Madhavan Namboodiri, a 75-year-old water management specialist from Kerala speaks of using coconut timber and bamboo ply for the construction of his sustainable, eco-friendly home.
It is hard to describe K Madhavan Namboodiri in one word. From being an assistant engineer in the Maharashtra Minor Irrigation Department to being a builder who constructs unique homes in Kerala, this 75-year-old has donned several hats, all with an ultimate focus – sustainability.
Madhavan is a native of a rural village called Kuttippuram in Kerala and a civil engineering graduate who received advanced training in hydrological modelling and groundwater management. With 50 years of experience in the field of water management, this septuagenarian has given shape to a non-profit organisation called Susthira Bhavanam Foundation in 2019 with an objective to introduce and promote alternative sustainable habitat systems.
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“In 2000, my wife Uma and I returned [from Coimbatore] to our home district in Kerala and settled down in a village to take up the challenge of living in harmony with nature. A 350-year-old traditional house, indigenously farmed land and associated rural ambience offered the ideal opportunity for this. But soon I realised that most of the basic elements of traditional life are rapidly deteriorating which is evident in the concrete buildings coming up at an alarming speed. This leads to indiscriminate mining of stones, earth and river sand as a result of which, frequent natural disasters happen in the state,” says Madhavan.
This was the core reason why he grew interested in constructing sustainable houses and started researching the same.
Mortarless Walls & Bamboo Ply
In 2019, Jose Master, who wanted to build another floor to his existing concrete house, came to know about the builder through his son. Thus, Madhavan kickstarted his first project in Perinthalmanna. He made use of the unwanted laterite soil from Jose’s neighbourhood and turned it into compressed stabilised interlocking blocks.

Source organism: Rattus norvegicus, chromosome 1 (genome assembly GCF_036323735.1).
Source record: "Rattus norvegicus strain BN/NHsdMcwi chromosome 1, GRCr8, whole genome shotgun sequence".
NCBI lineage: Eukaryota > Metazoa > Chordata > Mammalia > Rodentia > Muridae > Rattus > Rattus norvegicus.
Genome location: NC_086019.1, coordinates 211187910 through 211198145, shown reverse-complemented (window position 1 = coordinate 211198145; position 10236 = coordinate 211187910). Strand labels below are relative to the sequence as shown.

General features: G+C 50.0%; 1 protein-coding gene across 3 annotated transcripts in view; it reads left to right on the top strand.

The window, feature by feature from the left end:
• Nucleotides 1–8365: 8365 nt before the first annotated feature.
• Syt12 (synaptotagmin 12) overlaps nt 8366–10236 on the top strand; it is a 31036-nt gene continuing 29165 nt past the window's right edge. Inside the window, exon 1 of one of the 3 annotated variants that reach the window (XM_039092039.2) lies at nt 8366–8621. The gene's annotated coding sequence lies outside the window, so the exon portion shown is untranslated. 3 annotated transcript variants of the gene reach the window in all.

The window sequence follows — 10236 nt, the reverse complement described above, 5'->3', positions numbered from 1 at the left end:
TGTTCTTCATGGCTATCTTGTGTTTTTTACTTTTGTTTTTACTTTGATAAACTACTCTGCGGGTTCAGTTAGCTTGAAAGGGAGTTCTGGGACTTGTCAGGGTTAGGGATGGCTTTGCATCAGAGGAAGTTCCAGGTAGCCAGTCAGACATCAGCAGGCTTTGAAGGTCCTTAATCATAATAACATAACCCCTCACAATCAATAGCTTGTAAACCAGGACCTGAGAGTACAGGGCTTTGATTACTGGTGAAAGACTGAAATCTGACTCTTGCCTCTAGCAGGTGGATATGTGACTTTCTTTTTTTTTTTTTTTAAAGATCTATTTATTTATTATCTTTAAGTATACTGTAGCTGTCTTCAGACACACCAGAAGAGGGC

“Using an imported block making machine, we made about 7,000 bricks, enough to meet the requirements of Jose’s 700-sq-ft first floor. Instead of reinforced cement concrete, we decided to use coconut timber for truss work and bamboo ply for false ceiling,” reminisces the builder.
But the challenge had only begun. Madhavan was not an experienced builder with neither manpower nor infrastructure. “I had to learn the art of mortarless wall construction first, train local artisans and then take up the wall construction. But it all went well and the construction was completed for a lesser cost,” he adds.
Simultaneously, Madhavan, being a water management specialist, was approached by Hamza Kakkadavath to solve the water scarcity issue in his land before building his dream house. “I decided to go for rainwater harvesting. We dug up a pit, the sides and bottom were hard red laterite. We dressed the side to a perfect cylinder and made a ferro-cement lined tank of 50,000-litre capacity buried underground. The water from the roof of the house would be filtered and stored. We also incorporated other features such as greywater recycling and passive cooling,” gushes Madhavan.